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Your Guide to Solenoids in Semi-Trucks

Even though solenoids are found in many household items such as washing machines, dishwashers, doorbells, sprinkler systems, they are most known for the roles they play in allowing automobiles to run smoothly. Many car enthusiasts know of all the different solenoids found in cars and trucks, but how about in semi-trucks? Semis are much larger than standard vehicles and therefore house a greater number of solenoids than traditional vehicles.

It takes many components to make trucks operate properly, decrease emissions, and increase efficiency. Solenoids are an important component of semis. Let’s take a different look at the different kinds of solenoids and their functions.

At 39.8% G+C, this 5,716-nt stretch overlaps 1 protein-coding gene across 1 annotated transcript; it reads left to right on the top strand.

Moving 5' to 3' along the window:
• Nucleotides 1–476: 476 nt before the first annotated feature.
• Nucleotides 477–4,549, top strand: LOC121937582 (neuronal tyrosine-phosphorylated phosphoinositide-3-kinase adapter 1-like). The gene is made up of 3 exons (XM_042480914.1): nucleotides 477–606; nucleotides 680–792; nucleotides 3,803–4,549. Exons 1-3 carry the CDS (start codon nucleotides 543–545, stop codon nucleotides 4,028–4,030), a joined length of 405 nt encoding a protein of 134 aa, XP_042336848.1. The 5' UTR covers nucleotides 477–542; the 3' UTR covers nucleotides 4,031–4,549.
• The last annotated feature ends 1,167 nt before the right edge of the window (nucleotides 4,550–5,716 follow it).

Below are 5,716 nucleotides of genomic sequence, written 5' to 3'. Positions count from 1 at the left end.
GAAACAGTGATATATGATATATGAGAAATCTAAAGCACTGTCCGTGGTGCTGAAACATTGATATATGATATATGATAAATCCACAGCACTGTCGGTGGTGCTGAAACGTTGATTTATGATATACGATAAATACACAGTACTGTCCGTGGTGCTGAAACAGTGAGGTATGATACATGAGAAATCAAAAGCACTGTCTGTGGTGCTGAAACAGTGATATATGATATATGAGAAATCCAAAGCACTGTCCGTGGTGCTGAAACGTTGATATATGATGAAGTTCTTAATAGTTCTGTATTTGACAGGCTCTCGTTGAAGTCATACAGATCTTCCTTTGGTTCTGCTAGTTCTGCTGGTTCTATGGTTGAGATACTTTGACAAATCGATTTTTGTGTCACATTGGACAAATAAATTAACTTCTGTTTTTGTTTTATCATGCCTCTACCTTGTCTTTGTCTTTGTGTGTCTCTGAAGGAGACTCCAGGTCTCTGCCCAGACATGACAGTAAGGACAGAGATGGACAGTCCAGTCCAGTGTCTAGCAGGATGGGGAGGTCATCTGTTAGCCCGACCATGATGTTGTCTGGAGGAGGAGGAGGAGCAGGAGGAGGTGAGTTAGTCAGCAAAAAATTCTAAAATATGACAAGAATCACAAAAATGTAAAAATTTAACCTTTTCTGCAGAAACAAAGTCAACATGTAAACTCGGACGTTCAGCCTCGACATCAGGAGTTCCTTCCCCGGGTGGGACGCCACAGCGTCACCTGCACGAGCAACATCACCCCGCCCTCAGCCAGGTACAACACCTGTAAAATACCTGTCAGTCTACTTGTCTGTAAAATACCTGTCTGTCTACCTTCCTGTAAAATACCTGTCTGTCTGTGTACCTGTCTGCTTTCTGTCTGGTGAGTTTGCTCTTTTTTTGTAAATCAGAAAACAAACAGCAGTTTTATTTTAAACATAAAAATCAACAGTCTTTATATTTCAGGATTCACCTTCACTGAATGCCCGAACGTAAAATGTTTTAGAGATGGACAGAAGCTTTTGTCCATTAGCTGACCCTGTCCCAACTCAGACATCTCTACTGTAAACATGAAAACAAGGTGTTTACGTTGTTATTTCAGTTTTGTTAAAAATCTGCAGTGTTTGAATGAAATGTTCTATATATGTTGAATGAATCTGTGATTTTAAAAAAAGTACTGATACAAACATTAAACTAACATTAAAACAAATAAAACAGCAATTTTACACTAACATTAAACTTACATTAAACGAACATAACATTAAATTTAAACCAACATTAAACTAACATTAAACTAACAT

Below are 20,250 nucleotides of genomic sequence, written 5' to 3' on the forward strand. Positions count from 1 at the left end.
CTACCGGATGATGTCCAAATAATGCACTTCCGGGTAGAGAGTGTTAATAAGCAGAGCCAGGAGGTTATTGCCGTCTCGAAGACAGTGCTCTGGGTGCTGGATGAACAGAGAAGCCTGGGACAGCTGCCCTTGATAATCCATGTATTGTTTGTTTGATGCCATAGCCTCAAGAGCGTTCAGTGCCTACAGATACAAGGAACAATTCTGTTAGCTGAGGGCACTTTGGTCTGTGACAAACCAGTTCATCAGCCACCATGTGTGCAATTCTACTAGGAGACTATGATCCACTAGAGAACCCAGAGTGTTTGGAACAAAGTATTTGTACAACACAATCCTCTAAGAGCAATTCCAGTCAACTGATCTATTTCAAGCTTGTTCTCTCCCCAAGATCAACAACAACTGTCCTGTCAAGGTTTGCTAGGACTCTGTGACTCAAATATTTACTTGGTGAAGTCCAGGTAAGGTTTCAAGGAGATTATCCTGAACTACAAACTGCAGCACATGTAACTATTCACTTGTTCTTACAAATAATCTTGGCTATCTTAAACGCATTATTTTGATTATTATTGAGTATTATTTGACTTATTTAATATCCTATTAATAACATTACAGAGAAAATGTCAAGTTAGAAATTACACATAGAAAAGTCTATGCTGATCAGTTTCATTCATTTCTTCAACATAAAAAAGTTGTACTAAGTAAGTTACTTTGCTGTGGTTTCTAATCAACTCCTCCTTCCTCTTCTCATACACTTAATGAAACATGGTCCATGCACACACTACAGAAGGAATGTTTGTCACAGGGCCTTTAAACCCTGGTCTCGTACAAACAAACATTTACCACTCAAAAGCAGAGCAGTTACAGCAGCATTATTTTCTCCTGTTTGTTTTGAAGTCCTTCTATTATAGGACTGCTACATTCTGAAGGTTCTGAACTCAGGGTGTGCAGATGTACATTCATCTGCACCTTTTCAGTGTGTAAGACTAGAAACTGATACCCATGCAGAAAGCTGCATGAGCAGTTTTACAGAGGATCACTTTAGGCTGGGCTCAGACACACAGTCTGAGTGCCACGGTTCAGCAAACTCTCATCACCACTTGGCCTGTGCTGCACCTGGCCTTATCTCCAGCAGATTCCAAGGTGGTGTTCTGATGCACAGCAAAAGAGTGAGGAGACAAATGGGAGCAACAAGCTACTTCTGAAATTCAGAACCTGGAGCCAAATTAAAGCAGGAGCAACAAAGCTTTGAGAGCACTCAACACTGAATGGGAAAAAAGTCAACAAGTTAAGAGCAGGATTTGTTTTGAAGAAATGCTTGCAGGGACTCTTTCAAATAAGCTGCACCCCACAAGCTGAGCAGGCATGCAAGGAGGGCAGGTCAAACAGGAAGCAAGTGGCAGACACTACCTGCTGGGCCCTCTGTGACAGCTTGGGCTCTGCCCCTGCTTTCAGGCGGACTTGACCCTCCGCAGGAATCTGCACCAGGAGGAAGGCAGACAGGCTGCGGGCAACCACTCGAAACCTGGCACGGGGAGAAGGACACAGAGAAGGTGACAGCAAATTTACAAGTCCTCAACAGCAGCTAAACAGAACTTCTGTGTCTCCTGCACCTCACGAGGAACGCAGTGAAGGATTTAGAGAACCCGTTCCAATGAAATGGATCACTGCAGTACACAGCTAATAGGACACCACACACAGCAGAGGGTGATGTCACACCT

The Purpose of Solenoids

Solenoids are a simple concept; in that they work by converting electrical energy into mechanical energy. This happens by creating a magnetic field which then produces the desired motion. Solenoids operate either a push or pull operation and some can actually do both. Simply put, solenoids signal for valves to open or close as well as to tell certain components to come on or shut off.

In some cases, such as in the transmission, there are multiple solenoids that work together to execute a function.

Starter Solenoids